First concrete proof of the harm of piracy

The developers behind the Project Zomboid game have announced that they're taking it offline. Someone recently released a new pirated version of the game and it's causing some problems. Project Zomboid has been pirated before, and while I'm sure they don't like it, they realize there's not much they can do to stop it. But the new pirated copy is different.  

The new pirated version now has an "update now" button, and that's a problem. The developers have to pay for the bandwidth for each copy that is downloaded. It's killing them.

I have to say that I admire their attitude: "We’ve always turned a blind eye to pirate copies, even on occasion recommending people who had problems with the legit version try a pirate version until the issues are resolved. We realise the potential viral benefits of pirate copies, and while obviously we’d prefer people to purchase our issue is not with those."

I call this the first concrete proof of piracy because all the other times I've read about income lost to piracy there was always a large degree of handwavium built into the figures.

image by spaceninja

About Nate Hoffelder (11461 Articles)
Nate Hoffelder is the founder and editor of The Digital Reader: "I've been into reading ebooks since forever, but I only got my first ereader in July 2007. Everything quickly spiraled out of control from there. Before I started this blog in January 2010 I covered ebooks, ebook readers, and digital publishing for about 2 years as a part of MobileRead Forums. It's a great community, and being a member is a joy. But I thought I could make something out of how I covered the news for MobileRead, so I started this blog."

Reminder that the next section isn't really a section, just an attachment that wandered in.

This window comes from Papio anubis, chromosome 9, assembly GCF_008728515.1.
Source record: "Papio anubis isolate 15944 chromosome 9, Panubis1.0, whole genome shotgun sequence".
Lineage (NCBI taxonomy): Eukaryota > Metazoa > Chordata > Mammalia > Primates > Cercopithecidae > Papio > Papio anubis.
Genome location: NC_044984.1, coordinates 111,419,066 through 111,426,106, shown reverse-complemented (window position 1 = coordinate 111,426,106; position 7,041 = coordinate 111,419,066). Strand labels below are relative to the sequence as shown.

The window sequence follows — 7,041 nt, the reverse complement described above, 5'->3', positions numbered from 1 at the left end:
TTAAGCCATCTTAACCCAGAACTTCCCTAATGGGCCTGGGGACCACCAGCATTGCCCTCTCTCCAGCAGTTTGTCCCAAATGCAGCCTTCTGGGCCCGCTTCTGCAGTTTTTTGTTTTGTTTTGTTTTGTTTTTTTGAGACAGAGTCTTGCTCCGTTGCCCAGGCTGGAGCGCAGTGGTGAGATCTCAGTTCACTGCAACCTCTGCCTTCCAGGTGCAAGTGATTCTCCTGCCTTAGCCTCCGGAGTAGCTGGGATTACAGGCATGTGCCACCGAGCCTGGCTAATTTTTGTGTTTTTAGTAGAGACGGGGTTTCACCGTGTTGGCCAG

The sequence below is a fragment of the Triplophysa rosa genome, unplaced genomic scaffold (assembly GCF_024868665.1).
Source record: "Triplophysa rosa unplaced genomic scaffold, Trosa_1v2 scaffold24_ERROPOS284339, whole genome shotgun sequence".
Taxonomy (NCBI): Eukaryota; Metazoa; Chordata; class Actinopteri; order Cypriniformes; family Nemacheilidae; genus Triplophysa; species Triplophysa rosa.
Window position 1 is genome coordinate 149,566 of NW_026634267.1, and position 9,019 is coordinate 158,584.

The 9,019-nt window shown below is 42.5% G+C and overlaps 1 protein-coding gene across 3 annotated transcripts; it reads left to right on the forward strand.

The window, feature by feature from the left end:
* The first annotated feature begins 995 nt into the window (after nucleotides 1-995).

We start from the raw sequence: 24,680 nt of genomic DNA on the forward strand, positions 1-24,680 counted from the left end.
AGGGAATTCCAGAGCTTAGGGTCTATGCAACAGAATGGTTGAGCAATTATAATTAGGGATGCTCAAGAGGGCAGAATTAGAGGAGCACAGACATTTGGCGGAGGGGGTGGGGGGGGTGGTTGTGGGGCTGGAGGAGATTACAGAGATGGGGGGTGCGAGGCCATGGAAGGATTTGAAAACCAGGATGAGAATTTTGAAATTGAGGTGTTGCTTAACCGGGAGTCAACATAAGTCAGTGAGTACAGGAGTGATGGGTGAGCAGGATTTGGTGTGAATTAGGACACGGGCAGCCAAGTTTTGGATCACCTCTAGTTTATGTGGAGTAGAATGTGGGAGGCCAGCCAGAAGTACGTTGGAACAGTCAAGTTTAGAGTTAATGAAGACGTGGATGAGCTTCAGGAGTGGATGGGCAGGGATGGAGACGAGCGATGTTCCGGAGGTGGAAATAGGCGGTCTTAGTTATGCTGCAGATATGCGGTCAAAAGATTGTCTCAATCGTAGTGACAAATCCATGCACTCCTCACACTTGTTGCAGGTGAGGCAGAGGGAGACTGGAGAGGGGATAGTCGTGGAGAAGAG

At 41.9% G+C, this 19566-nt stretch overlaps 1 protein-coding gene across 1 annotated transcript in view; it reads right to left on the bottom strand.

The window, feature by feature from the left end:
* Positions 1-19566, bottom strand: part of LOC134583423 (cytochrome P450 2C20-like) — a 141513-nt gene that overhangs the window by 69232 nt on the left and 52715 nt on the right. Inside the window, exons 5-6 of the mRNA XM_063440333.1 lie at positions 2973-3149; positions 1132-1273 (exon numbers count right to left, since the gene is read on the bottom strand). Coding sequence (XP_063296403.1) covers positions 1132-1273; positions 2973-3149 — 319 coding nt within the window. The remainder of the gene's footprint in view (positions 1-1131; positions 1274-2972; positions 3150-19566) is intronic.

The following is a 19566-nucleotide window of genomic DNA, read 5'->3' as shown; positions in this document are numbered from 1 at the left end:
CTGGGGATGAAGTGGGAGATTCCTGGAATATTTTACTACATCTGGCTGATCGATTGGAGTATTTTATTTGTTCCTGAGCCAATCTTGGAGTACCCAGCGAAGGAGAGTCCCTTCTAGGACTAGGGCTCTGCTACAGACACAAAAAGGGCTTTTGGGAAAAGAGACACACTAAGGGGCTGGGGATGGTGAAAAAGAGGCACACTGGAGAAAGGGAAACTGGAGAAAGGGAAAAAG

2 Comments on First concrete proof of the harm of piracy

  1. maybe they need to switch to some kind of torrented update system

  2. I’m reasonably sure that there are cases in which the impact of piracy on paid sales is negative (college textbooks comes to mind), and this may be an example. What the game developers seem to be saying, though, is that paying for bandwidth on pirated versions is costing them money.

    That’s not necessarily the same as a loss, or at least the data is incomplete. It could be that the pirated versions are promoting paid sales of the game. I’m not arguing that to be the case, but the gain or loss is a function of more than just bandwidth costs.

    Of course, if you are a smaller developer and you have to pay for bandwidth ahead of revenues, it’s hard to accept my call for more data. Bills come first.

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